Here’s Why Your Property Value May Have Decreased
Many decreases in property value are caused by these three factors
Real estate is regarded as a fairly safe investment. Demand for real estate has increased steadily over the decades, and so has its price. So it can be a shock to receive a valuation report for real estate you own and find that it has decreased in value.
Some factors, such as property maintenance and improvements, are in your control. Other times, factors outside your control, such as the property market, natural disasters, and changes in your neighborhood, might be bringing down the value of your home.
- Your property value is often out of your control.
- Changes in the real estate market can lower the value of your home.
- Natural disasters and climate change can lower your property value because the property is a greater risk to purchase.
- Foreclosures in your neighborhood can also drive down property value.
Understanding Property Valuation
Before you can work out which factors are bringing down the value of your property, it’s important to understand a little about how property valuation works. If you’ve never looked into this subject before, you might be surprised to learn just how subjective property valuation is. The guides used by property appraisers contain many factors that can affect the price of a given property, and this can make estimating your home’s value yourself difficult.
How To Improve Your Property Value
You can make your property more desirable. For example, if you repaint your home or get new appliances, you may increase its value. A few strategically placed plants, a new mailbox, outdoor lights, or shutters can also make your property more inviting. Property appraisers will also consider more substantial improvements you have made on your home, and how they have affected its value.
Factors That Impact Property Value
Some things that affect your property value are obvious: the size of your home, when it was built, and your neighborhood. In general, there are three main factors that could negatively affect the value of your property: the housing market, natural disasters or climate change, and changes in your neighborhood. Property appraisal also can be affected by racial and class bias.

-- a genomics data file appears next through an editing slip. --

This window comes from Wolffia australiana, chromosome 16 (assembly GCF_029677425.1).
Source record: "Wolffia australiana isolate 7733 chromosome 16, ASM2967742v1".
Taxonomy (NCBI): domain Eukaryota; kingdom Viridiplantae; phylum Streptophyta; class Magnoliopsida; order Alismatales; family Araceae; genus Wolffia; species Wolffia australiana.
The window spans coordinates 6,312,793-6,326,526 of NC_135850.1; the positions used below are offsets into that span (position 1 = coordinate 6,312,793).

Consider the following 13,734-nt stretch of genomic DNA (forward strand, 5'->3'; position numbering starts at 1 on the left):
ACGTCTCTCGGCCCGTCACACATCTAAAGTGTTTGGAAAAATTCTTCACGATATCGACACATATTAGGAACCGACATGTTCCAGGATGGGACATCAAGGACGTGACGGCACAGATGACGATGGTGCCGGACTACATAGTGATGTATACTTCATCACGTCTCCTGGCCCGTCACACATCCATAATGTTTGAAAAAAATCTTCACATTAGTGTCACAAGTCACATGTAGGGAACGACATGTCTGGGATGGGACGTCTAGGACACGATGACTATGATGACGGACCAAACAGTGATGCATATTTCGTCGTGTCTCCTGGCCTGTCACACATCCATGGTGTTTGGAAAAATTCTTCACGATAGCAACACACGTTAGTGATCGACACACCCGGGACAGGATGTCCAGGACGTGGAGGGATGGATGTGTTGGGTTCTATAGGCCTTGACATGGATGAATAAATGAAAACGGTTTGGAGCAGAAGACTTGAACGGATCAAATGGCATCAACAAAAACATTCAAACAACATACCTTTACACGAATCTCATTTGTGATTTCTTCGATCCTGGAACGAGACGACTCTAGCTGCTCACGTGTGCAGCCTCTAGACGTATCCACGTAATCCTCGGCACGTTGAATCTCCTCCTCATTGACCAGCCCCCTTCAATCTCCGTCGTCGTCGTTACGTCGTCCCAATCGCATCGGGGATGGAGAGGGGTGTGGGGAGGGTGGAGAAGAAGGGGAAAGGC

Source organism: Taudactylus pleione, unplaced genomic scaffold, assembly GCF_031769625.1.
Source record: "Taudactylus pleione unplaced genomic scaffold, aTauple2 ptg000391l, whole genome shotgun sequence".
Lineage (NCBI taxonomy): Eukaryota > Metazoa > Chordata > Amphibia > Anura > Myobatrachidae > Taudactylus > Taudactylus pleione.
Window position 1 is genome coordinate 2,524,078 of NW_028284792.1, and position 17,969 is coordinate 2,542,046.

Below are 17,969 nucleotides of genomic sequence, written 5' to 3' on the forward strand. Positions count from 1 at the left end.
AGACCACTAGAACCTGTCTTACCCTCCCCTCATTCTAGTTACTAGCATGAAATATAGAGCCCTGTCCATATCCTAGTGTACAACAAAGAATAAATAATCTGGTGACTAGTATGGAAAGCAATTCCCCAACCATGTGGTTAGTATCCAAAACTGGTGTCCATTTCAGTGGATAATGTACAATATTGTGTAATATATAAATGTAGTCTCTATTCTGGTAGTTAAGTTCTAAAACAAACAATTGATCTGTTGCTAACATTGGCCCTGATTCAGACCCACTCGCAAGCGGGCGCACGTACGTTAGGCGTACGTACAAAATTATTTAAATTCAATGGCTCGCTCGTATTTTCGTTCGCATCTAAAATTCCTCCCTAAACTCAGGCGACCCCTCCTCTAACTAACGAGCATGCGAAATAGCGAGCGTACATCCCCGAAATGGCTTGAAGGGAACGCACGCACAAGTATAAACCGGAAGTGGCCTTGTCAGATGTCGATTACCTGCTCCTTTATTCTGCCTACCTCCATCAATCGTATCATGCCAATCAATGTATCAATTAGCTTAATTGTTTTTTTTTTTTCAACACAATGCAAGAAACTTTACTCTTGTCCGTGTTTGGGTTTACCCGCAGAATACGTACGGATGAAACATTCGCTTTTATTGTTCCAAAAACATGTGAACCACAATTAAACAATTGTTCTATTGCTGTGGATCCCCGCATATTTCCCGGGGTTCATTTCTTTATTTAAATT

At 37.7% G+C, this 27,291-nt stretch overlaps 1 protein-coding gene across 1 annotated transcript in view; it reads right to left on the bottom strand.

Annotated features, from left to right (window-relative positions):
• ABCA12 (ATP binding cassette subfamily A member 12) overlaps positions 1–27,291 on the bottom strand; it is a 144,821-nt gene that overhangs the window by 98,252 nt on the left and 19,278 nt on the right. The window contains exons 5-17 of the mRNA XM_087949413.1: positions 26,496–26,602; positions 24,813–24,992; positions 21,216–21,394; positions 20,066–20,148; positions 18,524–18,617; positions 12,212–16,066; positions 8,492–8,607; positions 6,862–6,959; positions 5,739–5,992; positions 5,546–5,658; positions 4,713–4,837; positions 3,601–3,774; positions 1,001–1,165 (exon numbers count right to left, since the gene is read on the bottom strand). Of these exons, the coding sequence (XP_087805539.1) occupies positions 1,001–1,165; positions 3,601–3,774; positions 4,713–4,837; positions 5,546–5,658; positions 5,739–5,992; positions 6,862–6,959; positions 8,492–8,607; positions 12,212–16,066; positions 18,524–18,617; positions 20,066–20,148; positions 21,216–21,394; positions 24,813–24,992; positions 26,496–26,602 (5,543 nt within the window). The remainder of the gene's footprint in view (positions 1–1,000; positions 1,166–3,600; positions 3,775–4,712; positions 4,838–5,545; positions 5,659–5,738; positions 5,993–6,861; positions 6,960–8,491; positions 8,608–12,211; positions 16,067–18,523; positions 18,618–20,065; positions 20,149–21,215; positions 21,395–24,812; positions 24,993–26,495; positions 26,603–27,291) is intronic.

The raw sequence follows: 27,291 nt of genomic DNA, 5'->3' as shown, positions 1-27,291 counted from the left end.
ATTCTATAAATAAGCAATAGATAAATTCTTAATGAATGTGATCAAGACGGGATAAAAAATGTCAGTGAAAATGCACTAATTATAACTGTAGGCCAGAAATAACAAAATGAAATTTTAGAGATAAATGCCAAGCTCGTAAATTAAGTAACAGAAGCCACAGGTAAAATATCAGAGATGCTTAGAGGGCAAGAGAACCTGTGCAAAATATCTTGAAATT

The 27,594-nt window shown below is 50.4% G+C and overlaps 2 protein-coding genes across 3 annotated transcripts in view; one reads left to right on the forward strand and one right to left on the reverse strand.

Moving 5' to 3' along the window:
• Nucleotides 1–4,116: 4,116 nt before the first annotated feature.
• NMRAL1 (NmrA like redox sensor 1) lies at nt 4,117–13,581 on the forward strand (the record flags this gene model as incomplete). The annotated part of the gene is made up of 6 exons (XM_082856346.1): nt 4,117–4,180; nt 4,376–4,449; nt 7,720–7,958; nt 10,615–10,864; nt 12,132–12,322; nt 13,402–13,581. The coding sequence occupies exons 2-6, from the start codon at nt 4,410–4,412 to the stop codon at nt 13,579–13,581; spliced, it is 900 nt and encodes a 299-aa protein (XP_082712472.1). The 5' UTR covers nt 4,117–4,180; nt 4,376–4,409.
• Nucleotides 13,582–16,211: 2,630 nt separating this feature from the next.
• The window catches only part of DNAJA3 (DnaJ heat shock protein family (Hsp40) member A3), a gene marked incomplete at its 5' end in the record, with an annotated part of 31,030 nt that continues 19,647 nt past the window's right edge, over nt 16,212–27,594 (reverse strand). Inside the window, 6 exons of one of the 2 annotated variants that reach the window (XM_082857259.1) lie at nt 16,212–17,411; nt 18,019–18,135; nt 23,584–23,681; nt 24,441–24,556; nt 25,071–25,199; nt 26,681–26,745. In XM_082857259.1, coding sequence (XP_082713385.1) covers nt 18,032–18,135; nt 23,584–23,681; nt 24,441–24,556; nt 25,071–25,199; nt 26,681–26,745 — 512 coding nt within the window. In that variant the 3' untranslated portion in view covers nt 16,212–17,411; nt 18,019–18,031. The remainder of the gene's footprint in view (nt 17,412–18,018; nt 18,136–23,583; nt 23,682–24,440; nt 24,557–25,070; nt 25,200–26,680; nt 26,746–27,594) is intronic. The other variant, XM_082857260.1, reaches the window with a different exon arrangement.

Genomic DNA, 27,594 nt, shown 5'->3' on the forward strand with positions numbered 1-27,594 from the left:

The Market Could Be Driving Down Home Values
Property values are significantly impacted by the current real estate market and local supply and demand.
Supply and Demand
In general, when the demand for homes exceeds the current supply, property values increase. When the supply exceeds the demand, homes tend to sell for less. For example, one of the reasons why home prices are so high in 2022 is because new residential construction in the United States has not kept pace with population growth over the past 40 years.2 According to research done by Freddie Mac, the U.S. had a housing supply deficit of 3.8 million homes by the end of 2020.
Current interest rates on mortgages can affect the price of your property. When mortgage interest rates are low, buyers can afford to spend more on a house. At lower interest rates, their monthly mortgage payments will be lower, and they will pay less over the life of the loan.
As interest rates increase, home affordability decreases for potential buyers. They can’t afford to spend as much on the initial purchase price because with the increased interest rates, their monthly mortgage payments will be higher and they will have to pay more over the life of the loan. In general, higher interest rates make home prices go down because most buyers will have less money to spend.
Get a Free Multifamily Loan Quote
Access Non-Recourse, 10+ Year Fixed, 30-Year Amortization
Natural Disasters and Climate Change Could Impact Home Values
Mother Nature can also cause a decrease in your property’s value. There are two main ways in which this can happen: sudden, violent natural disasters, and the more gradual effects of climate change.
If a natural disaster damages your home, it can cause a significant decrease in its value. For these reasons, natural disasters can cause huge economic damage. Hurricane Katrina, which struck the Gulf Coast in 2005, left almost 2,000 people dead and caused more than $161 billion in damage.
Natural disasters will damage your existing property, but many Americans in high-risk areas do not have insurance that will cover natural disasters. According to a 2020 report from ValuePenguin, 60% of homeowners in high-risk flood zones don’t have flood insurance. You can apply for aid from FEMA whether you are insured or not, but without insurance, the aid will probably not cover the cost of repairing the damage to your home.
The changing climate can also lower your property’s value, albeit in a more gradual way. This can happen in many different ways.
For example, weather patterns are changing across the globe. When you bought your home, it may not have required flood insurance, but you might be seeing increased flooding in your town. The flood-zone maps will be altered and require you to have flood insurance. A single-family home typically loses about two percent of its value if it is zoned into a floodplain.
Your Neighborhood May Be Bringing Down Home Values
Your neighbors can also be a threat to the value of your property. It’s easy to think of some ways in which this might apply; if your neighborhood looks unkempt, an appraiser might lower their estimate for your property. There are some more subtle ways in which the behavior of your neighbors can bring down the value of your house, though.
Foreclosures in your neighborhood can negatively affect your property value. Studies have shown that foreclosures in your area can reduce the value of your property by as much as 10%. However, you generally have to be fairly close to the foreclosed home or homes, and the loss of property value is usually less than 10% and typically doesn’t last more than two years.
Source: The Balance Money